You see, my mother and I love to learn about history and that entails visiting museums and historical sights.  
I am both a product of both the North and the South in regards to my ancestry.

It was time to leave Columbia for our next destination.  

*The community garden was so wonderful that I will need to feature it in an upcoming post.

**Tipsy-topsy pots are very popular right now and aren’t hard to make.  I found a tutorial that you can click on here.

It’s that time of year, the weather is cooler, the trees are dressed up in their colors and people are almost ready for Halloween.  


My youngest daughter, Gracie, is going to be a ‘butterfly princess’ this year and my son Kai will be the ‘Brawny’ paper towel guy.  I bought him work boots (he loves those), a flannel shirt and of course, a package of ‘Brawny’ paper towels.  

This year, we will be hosting the family Halloween night with my sister, brother and their families.  I can hardly wait.  


This post has been a huge favorite every year.  I hope you enjoy it!

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My kids, aren’t the only ones ready for Halloween.  Use your imagination and see how these plants are prepared as well…..



Octopus Agave (Agave vilmoriniana) beginning growing it’s snake-like flower stalk.
Growing up to one foot a day, like a snake coming out of the snake charmer’s basket.


 
Creeping Fig (Ficus pumila) climbing up the pillar and underneath….hanging down 
like spiderwebs.


 
A Yucca reclining like a lovely lady.  
But beware….she stabs you with her leaves if you get too close….
(This Yucca was trained to grow this way)


 
Saguaro (Carnegiea gigantea) dressed as a giant.

 
 
The ‘claws’ of an Agave


 
Ocotillo (Fouquierea splendens) with a Medusa hairstyle.

 
Sticks of Fire (Euphorbia tirucalli), will not burn you….but it is poisonous.


 
The spooky silhouette of a Shoestring Acacia (Acacia stenophylla).
You can almost hear the hooting owls…


 
Crested Saguaro (Saguaro carnegiea)
A saguaro all dressed up with a new hairstyle.



Twin-Flowered Agave (Agave geminiflora), sprouting horns.

And finally….  

 A beautiful White Oleander (Nerium oleander) flower lures you in with her subtle fragrance.
But Beware!  She is deadly if ingested…


I hope you enjoyed the plants in their “costumes”.

Are you or your children dressing up for Halloween this year?  
What as?

Have you ever read a Dr. Seuss book?

It may be hard to find someone who hasn’t.  I had quite a few of his books as a child and “Green Eggs & Ham” was my favorite.  

As a mom, I made sure that Dr. Seuss books had a place on my kid’s bookshelves.

One of the things I love about Dr. Seuss, is his illustrations.  His imaginative drawings of plants, especially.

Earlier this month, my mother and I spent some time at the Desert Botanical Garden in Phoenix.  As I walked along the garden paths, there were times that I felt that I had walked straight into a Dr. Seuss book….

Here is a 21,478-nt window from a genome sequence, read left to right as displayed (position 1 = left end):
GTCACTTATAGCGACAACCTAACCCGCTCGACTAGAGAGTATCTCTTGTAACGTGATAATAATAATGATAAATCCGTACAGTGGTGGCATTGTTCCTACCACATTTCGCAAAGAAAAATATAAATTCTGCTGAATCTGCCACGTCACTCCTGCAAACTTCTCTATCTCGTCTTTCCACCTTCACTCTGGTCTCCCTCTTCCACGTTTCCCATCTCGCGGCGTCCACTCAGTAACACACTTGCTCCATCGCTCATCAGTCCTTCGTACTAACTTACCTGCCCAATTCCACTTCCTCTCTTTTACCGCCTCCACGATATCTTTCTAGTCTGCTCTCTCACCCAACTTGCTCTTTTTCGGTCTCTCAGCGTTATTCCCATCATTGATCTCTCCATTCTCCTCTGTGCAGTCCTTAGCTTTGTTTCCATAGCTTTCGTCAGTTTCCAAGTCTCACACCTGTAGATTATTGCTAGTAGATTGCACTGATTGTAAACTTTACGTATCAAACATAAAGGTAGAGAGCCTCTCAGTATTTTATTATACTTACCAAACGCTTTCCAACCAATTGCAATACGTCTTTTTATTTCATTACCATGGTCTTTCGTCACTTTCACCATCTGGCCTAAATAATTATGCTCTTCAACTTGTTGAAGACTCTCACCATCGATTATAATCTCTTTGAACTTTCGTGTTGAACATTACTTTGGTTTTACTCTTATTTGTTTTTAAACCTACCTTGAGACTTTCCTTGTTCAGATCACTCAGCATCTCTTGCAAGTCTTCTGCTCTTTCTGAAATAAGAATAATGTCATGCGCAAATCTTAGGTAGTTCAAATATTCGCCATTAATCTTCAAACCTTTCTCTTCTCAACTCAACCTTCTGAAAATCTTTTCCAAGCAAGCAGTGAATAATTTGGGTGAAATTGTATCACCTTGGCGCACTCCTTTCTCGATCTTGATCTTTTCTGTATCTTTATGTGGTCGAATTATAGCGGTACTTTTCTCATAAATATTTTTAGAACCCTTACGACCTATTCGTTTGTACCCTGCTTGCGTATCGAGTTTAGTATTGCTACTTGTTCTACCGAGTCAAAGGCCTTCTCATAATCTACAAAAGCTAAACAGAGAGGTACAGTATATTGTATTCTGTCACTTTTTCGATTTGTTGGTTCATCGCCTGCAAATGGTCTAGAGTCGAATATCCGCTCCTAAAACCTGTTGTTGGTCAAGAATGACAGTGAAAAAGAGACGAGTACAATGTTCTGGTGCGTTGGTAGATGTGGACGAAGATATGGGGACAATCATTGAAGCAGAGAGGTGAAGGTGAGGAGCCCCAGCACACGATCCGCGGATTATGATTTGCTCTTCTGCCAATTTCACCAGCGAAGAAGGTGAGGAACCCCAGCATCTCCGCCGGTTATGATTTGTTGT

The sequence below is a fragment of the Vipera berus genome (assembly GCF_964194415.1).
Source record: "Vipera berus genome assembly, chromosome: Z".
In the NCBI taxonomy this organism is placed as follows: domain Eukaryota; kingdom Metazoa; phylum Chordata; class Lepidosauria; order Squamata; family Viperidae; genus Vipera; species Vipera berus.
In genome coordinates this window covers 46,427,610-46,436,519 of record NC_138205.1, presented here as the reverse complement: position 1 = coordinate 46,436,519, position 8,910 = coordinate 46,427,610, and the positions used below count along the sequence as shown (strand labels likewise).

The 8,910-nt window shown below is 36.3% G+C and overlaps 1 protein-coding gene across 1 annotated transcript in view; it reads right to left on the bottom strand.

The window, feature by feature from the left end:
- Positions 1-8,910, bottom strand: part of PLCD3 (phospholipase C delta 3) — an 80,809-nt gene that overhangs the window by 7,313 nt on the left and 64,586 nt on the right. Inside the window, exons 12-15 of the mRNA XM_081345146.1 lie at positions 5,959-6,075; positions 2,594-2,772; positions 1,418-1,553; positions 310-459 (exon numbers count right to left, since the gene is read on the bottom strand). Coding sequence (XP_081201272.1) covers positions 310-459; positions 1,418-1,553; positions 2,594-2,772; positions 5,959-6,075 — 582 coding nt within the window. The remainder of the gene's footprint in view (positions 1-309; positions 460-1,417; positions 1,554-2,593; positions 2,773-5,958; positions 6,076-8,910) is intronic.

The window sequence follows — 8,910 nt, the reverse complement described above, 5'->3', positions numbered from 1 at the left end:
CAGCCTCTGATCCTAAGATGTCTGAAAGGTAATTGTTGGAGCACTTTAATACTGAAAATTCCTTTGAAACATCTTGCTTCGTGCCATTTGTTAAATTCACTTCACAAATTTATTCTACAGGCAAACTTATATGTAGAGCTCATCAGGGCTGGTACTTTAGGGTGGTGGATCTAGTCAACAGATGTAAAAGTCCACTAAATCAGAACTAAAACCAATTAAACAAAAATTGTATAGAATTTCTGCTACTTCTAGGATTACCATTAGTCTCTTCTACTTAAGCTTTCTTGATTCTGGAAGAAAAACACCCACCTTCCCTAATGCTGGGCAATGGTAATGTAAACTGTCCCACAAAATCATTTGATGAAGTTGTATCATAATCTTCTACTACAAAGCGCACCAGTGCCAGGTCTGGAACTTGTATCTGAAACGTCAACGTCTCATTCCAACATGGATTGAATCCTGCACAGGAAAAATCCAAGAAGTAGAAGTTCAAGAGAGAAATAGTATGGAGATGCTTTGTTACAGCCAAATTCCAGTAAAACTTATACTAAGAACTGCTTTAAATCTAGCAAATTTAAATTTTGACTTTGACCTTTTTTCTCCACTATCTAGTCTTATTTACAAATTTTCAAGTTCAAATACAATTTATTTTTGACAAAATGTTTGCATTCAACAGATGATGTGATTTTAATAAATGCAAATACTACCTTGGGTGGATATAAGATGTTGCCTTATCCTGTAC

Crawling succulents
  Spiky Yuccas
Sundial made out of cacti.
Doesn’t this look like a brain?
 A towering forest of Cardon cacti.
One word…”ouch!”
 The drooping leaves of a Ponytail Palm.
The strange shapes of Prickly Pear cactus and Agave.
This Boojum tree would fit nicely in a Dr. Seuss book, don’t you think?
 An ‘old’ cactus growing a beard.
 Arching Yuccas lean over the pathway as you leave.
I love spending time at the Desert Botanical Garden.  Of course, in addition to weird and strange plants – they also have beautiful flowering trees, shrubs and perennials.
So, take some time for a visit and see what Dr. Seuss book they remind you of. 

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There is still time to enter the giveaway for one of my favorite new gardening books,
“The Unexpected Houseplant”

Click here for details. 

Agave macroacantha with ‘Firesticks’
 Succulents are some of my favorite types of plants. I especially like the smaller agave species such as Agave parryi, Agave victoria-reginae, and Agave bovicornuta to name a few.

Let’s talk a little about how to care for cacti and succulents. 

Silver Spurge (Gopher Plant)

Agave, cactus, yuccas, as well as other succulent plants, can continue to be planted during this month. Warm soil temperatures are necessary for succulents to grow and they do best when planted during the warm season.

‘Baby Rita’

Contrary to popular opinion, newly planted succulent plants need to be watered in order to become established and grow a healthy root system.

Established cacti appreciate some supplemental water during the summer months, (especially this summer with our non-existent monsoon). I typically water large cacti with a garden hose about once a month in the summer unless we have had a lot of rain.

Lophocereus schottii ‘Monstrose’

Some cacti and agave plants may show signs of yellowing in the summer. This is usually due to high temperatures. Be sure to give them some supplemental water if you notice the yellowing. Usually, the yellow color disappears once temperatures cool down in the fall.